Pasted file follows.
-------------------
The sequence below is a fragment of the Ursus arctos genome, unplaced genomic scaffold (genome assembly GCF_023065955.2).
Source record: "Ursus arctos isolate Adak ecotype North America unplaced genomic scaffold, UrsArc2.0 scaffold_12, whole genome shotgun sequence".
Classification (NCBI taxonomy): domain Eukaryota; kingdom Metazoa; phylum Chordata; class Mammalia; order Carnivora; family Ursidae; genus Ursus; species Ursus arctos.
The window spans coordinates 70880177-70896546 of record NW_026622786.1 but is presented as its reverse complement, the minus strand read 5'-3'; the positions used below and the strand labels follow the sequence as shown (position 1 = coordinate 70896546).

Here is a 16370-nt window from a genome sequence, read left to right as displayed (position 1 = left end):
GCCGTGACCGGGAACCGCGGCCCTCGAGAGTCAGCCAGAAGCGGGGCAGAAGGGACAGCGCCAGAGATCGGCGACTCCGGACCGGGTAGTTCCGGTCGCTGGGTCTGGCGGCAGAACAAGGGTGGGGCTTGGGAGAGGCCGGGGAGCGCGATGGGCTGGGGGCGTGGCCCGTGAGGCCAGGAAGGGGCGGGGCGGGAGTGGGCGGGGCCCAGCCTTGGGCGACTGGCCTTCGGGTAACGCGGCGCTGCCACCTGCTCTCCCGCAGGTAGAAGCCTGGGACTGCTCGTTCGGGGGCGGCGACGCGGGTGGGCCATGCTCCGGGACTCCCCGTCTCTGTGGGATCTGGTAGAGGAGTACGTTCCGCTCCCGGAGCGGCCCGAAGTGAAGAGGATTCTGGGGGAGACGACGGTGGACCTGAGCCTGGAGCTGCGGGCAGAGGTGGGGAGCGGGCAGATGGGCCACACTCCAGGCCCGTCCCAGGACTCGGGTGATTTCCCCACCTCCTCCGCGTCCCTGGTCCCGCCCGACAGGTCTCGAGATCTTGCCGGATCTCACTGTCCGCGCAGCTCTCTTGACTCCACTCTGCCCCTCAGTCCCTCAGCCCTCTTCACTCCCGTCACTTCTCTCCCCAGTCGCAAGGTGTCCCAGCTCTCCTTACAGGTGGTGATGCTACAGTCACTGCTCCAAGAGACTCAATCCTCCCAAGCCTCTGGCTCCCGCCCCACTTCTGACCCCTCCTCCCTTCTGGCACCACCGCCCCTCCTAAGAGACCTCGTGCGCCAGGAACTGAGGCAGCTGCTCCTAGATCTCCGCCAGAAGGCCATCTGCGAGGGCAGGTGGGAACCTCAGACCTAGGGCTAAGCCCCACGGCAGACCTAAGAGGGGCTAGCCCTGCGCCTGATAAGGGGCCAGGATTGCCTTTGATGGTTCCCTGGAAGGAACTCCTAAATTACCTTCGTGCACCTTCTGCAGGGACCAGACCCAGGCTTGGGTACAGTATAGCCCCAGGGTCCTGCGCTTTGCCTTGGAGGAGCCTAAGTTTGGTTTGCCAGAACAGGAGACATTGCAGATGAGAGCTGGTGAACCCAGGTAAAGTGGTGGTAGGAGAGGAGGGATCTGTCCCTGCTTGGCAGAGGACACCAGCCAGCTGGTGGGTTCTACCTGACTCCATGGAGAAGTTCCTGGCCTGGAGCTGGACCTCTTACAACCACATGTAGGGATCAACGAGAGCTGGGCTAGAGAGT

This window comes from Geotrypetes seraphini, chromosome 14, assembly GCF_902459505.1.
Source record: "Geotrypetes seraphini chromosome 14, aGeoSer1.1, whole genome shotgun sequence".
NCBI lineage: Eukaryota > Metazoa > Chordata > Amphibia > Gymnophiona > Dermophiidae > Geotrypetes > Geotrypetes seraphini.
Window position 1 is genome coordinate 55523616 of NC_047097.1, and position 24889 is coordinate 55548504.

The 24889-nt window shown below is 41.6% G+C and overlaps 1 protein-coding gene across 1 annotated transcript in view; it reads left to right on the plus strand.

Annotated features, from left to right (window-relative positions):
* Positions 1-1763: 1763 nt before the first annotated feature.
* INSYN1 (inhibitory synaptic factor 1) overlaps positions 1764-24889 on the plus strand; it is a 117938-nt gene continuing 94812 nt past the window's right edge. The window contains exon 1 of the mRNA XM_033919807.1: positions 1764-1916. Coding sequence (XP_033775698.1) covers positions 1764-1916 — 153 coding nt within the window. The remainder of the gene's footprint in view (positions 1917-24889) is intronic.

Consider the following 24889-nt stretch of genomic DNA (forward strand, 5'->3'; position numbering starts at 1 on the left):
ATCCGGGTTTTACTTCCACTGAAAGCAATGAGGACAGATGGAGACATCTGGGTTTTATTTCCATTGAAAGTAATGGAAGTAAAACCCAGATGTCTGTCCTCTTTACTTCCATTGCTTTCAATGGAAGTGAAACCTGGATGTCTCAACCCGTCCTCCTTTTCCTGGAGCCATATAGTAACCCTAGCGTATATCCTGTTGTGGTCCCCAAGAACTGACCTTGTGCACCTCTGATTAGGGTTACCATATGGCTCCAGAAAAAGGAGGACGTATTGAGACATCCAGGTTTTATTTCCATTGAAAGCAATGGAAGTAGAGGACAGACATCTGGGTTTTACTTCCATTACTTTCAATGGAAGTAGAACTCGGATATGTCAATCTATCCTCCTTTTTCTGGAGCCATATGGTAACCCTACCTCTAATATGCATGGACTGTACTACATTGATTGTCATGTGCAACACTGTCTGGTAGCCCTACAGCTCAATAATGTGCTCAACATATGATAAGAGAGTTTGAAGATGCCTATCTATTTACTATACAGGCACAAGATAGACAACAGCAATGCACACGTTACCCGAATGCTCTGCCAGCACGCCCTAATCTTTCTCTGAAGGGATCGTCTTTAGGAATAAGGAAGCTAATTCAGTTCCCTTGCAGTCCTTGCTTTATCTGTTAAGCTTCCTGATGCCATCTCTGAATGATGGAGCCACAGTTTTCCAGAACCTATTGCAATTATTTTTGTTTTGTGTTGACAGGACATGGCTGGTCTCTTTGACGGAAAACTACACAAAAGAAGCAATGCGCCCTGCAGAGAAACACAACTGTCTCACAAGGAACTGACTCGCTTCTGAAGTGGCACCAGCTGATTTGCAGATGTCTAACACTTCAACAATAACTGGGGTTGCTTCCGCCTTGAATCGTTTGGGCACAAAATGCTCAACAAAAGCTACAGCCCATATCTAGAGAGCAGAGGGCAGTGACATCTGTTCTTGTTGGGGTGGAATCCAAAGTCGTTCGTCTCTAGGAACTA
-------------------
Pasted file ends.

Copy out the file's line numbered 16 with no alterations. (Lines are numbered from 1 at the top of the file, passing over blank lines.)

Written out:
ATCCGGGTTTTACTTCCACTGAAAGCAATGAGGACAGATGGAGACATCTGGGTTTTATTTCCATTGAAAGTAATGGAAGTAAAACCCAGATGTCTGTCCTCTTTACTTCCATTGCTTTCAATGGAAGTGAAACCTGGATGTCTCAACCCGTCCTCCTTTTCCTGGAGCCATATAGTAACCCTAGCGTATATCCTGTTGTGGTCCCCAAGAACTGACCTTGTGCACCTCTGATTAGGGTTACCATATGGCTCCAGAAAAAGGAGGACGTATTGAGACATCCAGGTTTTATTTCCATTGAAAGCAATGGAAGTAGAGGACAGACATCTGGGTTTTACTTCCATTACTTTCAATGGAAGTAGAACTCGGATATGTCAATCTATCCTCCTTTTTCTGGAGCCATATGGTAACCCTACCTCTAATATGCATGGACTGTACTACATTGATTGTCATGTGCAACACTGTCTGGTAGCCCTACAGCTCAATAATGTGCTCAACATATGATAAGAGAGTTTGAAGATGCCTATCTATTTACTATACAGGCACAAGATAGACAACAGCAATGCACACGTTACCCGAATGCTCTGCCAGCACGCCCTAATCTTTCTCTGAAGGGATCGTCTTTAGGAATAAGGAAGCTAATTCAGTTCCCTTGCAGTCCTTGCTTTATCTGTTAAGCTTCCTGATGCCATCTCTGAATGATGGAGCCACAGTTTTCCAGAACCTATTGCAATTATTTTTGTTTTGTGTTGACAGGACATGGCTGGTCTCTTTGACGGAAAACTACACAAAAGAAGCAATGCGCCCTGCAGAGAAACACAACTGTCTCACAAGGAACTGACTCGCTTCTGAAGTGGCACCAGCTGATTTGCAGATGTCTAACACTTCAACAATAACTGGGGTTGCTTCCGCCTTGAATCGTTTGGGCACAAAATGCTCAACAAAAGCTACAGCCCATATCTAGAGAGCAGAGGGCAGTGACATCTGTTCTTGTTGGGGTGGAATCCAAAGTCGTTCGTCTCTAGGAACTA